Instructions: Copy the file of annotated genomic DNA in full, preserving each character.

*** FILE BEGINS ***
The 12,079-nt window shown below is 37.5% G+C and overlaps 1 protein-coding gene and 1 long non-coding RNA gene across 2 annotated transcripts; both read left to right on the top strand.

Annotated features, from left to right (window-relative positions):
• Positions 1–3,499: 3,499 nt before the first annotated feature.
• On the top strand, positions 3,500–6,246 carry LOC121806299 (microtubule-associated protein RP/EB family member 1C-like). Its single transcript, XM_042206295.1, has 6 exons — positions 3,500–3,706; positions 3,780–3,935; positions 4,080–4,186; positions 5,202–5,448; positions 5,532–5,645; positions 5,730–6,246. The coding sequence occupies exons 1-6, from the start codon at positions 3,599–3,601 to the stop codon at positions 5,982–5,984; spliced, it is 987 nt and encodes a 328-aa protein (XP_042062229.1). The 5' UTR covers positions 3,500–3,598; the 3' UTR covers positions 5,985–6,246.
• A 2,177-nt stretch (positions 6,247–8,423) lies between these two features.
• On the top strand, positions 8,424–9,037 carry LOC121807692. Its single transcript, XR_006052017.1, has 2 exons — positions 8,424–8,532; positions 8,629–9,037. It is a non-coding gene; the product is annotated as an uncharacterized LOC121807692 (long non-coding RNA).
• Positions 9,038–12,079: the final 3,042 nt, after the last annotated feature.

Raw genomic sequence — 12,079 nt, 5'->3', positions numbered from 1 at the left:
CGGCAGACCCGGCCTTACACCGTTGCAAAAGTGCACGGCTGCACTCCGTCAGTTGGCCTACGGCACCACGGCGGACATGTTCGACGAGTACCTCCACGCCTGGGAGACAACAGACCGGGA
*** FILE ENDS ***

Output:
The 12,079-nt window shown below is 37.5% G+C and overlaps 1 protein-coding gene and 1 long non-coding RNA gene across 2 annotated transcripts; both read left to right on the top strand.

Annotated features, from left to right (window-relative positions):
• Positions 1–3,499: 3,499 nt before the first annotated feature.
• On the top strand, positions 3,500–6,246 carry LOC121806299 (microtubule-associated protein RP/EB family member 1C-like). Its single transcript, XM_042206295.1, has 6 exons — positions 3,500–3,706; positions 3,780–3,935; positions 4,080–4,186; positions 5,202–5,448; positions 5,532–5,645; positions 5,730–6,246. The coding sequence occupies exons 1-6, from the start codon at positions 3,599–3,601 to the stop codon at positions 5,982–5,984; spliced, it is 987 nt and encodes a 328-aa protein (XP_042062229.1). The 5' UTR covers positions 3,500–3,598; the 3' UTR covers positions 5,985–6,246.
• A 2,177-nt stretch (positions 6,247–8,423) lies between these two features.
• On the top strand, positions 8,424–9,037 carry LOC121807692. Its single transcript, XR_006052017.1, has 2 exons — positions 8,424–8,532; positions 8,629–9,037. It is a non-coding gene; the product is annotated as an uncharacterized LOC121807692 (long non-coding RNA).
• Positions 9,038–12,079: the final 3,042 nt, after the last annotated feature.

Raw genomic sequence — 12,079 nt, 5'->3', positions numbered from 1 at the left:
CGGCAGACCCGGCCTTACACCGTTGCAAAAGTGCACGGCTGCACTCCGTCAGTTGGCCTACGGCACCACGGCGGACATGTTCGACGAGTACCTCCACGCCTGGGAGACAACAGACCGGGA